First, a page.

New York Islanders fans have turned on their star player after he reneged on his statements and left for Toronto.
In the span of an hour, Tavares reneged on months of reassurances that he would try — be thrilled, even — to remain on Long Island. In the process, he went from being the captain to the public enemy.
It’s hard to blame the Islanders’ fan base for the way they have reacted. Tavares was the captain — you know, the guy who is supposed to lead. He reiterated over and over again his desire to remain on Long Island.
That’s the biggest problem here. Tavares had never intended to re-sign with New York, yet he led fans to believe that it was his primary intention.
My message to John Tavares. pic.twitter.com/Wr7oRZ27MT
— Isles Fanatics Army (@FanaticsArmy) July 1, 2018
“This is obviously where I hope to be,” Tavares had told The Athletic’s Arthur Staple. “I think I’ve always shown my commitment, my appreciation and my desire to play on Long Island,” he told Sportsnet 590.
“I think you look at some of the greatest players in the game [that] have been able to spend their entire career somewhere.”
With his decision, Tavares chooses not to be so great for the fans on Long Island. In a sport where loyalty is everything, Tavares has failed at the most elementary of tasks.
It would have been one thing for Tavares to have said six months ago, “While I appreciate everything the Islanders have done for me and recognize everything I have done for them, I will not be re-signing with the team.”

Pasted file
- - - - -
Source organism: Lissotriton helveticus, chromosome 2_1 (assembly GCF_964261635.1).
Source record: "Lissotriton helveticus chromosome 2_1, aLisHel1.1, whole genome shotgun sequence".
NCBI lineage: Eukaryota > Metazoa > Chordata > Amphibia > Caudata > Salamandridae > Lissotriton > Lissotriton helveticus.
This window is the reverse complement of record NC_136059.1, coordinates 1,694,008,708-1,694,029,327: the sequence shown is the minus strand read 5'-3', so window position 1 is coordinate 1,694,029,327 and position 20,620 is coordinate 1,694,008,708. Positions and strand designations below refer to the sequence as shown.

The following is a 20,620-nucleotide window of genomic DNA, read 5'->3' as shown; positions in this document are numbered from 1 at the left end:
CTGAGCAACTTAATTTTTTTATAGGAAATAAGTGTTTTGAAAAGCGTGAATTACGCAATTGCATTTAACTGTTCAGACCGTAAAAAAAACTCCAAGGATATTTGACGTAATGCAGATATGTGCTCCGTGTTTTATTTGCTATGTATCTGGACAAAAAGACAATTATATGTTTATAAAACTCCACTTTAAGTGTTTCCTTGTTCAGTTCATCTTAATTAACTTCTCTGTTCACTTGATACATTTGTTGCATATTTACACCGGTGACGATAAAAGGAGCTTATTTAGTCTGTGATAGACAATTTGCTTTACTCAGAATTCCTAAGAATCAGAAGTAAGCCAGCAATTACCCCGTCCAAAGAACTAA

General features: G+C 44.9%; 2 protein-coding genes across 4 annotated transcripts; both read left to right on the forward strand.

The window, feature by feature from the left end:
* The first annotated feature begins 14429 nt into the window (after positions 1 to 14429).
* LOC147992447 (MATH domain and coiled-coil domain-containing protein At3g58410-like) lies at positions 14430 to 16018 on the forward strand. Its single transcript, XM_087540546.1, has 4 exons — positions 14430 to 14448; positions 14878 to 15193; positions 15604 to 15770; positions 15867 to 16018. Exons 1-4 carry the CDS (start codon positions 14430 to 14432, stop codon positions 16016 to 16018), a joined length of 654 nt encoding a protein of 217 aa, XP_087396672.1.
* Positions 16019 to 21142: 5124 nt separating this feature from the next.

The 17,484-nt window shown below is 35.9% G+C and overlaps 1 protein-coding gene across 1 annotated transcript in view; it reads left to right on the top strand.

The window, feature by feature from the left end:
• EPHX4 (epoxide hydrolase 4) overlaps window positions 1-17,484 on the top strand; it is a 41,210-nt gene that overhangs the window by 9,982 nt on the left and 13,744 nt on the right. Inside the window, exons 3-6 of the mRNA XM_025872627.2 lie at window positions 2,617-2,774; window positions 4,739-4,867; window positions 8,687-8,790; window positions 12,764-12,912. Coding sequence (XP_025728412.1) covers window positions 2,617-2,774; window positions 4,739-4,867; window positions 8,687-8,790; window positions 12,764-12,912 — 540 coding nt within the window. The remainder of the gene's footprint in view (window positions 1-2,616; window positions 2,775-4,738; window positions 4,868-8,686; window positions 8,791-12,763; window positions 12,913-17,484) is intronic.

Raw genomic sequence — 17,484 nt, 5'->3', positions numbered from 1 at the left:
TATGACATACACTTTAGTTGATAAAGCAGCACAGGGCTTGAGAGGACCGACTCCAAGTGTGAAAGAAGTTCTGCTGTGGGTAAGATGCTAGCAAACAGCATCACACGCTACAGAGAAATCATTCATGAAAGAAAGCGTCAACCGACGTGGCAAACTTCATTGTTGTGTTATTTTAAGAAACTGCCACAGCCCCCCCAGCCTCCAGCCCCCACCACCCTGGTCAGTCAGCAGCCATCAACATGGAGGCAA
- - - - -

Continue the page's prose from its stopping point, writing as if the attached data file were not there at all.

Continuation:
Or, “I cannot comment on my future at this time.”
Instead, Tavares asked the Islanders not to trade him at last year’s deadline. He repeatedly claimed to want to stay on Long Island. Worst of all, he betrayed the Islanders with an unsavory last week, informing the team of his intentions mere hours before he was set to hit the open market.
“Dear John Tavares: Thanks for being so available under difficult interviewing situations,” MSG’s Stan Fischler wrote on Twitter. “Now one question: What took you so long to make this ‘toughest decision.’ Why didn’t you tell @NYIslanders owners sooner?”
“Much sooner; as in soon enough so that the club you were so devoted to could make a move to compensate for your loss? Just wondering, pal.”
It’s not Tavares’ decision to leave that pains the Isles; it’s his decision to make a decision so close to hitting free agency. That isn’t a personal choice; it’s a selfish one.
Very very very very very disappointed. If, very big IF, he was preparing for this all along he hamstrung the Isles at the deadline big time. https://t.co/zGwFyhVzdo
— Mark Parrish (@MarkDParrish) July 1, 2018
This was reflected in Lou Lamoriello’s statement on Sunday afternoon, in which he congratulated the franchise center on achieving “great individual success on the ice.” That’s not a common refrain from hockey executives. It’s a clear shot at the parting player.
The Islanders were compelled to make a number of moves because Tavares expressed interest in staying.
They fired Garth Snow and Doug Weight, hired Lou Lamoriello and Barry Trotz. They signed Josh Bailey — for all the things you can say about him, he has always been extremely loyal — to a six-year deal.
They offered Tavares longer term and more money than the Leafs — 8 years and $88 million, according to David Pagnotta of The Fourth Period.
They did all of these things with Tavares in mind. Not because they needed to, nor because he needed them to. Rather, they did all of these things because Tavares expressed a desire to stay here, and that’s just what you do for your franchise captain.
Your ex-captain, that is.